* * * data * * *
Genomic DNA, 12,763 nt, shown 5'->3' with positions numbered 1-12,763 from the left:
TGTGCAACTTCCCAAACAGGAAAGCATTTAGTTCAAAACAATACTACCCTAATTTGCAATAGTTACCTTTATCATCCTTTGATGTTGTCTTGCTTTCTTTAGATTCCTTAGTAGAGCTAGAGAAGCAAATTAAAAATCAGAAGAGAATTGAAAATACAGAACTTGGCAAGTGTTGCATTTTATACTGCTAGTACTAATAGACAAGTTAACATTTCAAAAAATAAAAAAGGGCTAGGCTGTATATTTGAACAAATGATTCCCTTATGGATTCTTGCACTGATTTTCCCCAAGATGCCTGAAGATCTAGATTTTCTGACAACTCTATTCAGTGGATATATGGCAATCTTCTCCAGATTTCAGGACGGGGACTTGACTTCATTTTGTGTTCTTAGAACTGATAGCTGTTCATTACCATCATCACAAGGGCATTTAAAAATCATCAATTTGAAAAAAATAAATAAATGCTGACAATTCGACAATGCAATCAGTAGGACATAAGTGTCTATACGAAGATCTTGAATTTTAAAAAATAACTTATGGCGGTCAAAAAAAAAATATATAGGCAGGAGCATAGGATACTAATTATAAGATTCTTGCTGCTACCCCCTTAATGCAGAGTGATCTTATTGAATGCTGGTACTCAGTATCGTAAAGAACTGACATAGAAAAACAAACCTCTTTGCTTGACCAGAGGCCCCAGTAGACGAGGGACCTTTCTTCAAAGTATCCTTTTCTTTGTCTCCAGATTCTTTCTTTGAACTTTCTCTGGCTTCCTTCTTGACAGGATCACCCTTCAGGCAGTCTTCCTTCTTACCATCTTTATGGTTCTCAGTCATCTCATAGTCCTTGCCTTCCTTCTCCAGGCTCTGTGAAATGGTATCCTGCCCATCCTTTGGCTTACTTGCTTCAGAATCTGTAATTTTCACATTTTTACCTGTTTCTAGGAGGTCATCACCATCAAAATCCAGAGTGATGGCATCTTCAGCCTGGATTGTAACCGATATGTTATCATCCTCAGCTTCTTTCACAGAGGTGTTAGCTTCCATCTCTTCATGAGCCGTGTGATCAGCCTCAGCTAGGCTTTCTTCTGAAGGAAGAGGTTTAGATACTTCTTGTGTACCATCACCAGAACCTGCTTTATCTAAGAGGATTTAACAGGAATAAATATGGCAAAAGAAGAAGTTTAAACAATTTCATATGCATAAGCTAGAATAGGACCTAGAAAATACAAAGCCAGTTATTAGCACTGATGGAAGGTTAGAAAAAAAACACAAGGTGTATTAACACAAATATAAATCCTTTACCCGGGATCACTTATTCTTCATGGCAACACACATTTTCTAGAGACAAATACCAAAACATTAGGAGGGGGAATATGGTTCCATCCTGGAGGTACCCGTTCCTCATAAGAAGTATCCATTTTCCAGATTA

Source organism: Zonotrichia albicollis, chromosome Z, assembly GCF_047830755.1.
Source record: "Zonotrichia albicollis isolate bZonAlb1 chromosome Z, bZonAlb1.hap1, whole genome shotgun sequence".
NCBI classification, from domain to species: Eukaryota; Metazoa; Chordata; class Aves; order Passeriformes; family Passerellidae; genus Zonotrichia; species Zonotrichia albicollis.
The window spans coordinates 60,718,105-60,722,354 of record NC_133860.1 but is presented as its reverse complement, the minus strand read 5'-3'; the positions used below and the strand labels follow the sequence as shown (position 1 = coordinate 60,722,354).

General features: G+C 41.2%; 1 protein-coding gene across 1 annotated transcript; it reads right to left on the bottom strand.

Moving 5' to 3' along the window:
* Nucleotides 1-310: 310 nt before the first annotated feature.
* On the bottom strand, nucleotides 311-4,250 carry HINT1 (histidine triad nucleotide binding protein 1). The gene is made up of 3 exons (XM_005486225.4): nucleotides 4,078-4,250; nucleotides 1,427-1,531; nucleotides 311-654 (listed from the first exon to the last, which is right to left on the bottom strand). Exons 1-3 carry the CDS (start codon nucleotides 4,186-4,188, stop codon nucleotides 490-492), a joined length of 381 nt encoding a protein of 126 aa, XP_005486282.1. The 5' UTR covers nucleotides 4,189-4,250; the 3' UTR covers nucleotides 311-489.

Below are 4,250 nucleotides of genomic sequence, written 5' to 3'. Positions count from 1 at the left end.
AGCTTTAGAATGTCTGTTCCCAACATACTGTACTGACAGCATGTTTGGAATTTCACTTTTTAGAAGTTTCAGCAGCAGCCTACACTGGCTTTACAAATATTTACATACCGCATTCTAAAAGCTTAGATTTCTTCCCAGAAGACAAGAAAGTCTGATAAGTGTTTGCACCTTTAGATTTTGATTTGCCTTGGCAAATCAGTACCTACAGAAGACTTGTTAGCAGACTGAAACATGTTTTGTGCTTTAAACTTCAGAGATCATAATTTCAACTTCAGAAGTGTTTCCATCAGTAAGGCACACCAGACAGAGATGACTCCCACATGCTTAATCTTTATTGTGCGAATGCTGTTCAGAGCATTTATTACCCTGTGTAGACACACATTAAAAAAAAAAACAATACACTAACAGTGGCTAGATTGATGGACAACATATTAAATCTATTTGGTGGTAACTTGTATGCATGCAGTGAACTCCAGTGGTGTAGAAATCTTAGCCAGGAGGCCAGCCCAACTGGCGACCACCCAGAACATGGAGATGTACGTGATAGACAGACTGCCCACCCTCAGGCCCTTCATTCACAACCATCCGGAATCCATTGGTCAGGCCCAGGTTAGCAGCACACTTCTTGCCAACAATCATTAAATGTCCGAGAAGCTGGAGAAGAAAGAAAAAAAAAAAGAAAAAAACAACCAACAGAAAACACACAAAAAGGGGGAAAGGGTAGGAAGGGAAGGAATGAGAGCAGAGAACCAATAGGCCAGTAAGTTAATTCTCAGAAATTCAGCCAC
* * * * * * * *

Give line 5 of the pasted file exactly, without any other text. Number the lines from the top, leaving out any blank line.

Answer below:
NCBI classification, from domain to species: Eukaryota; Metazoa; Chordata; class Aves; order Passeriformes; family Passerellidae; genus Zonotrichia; species Zonotrichia albicollis.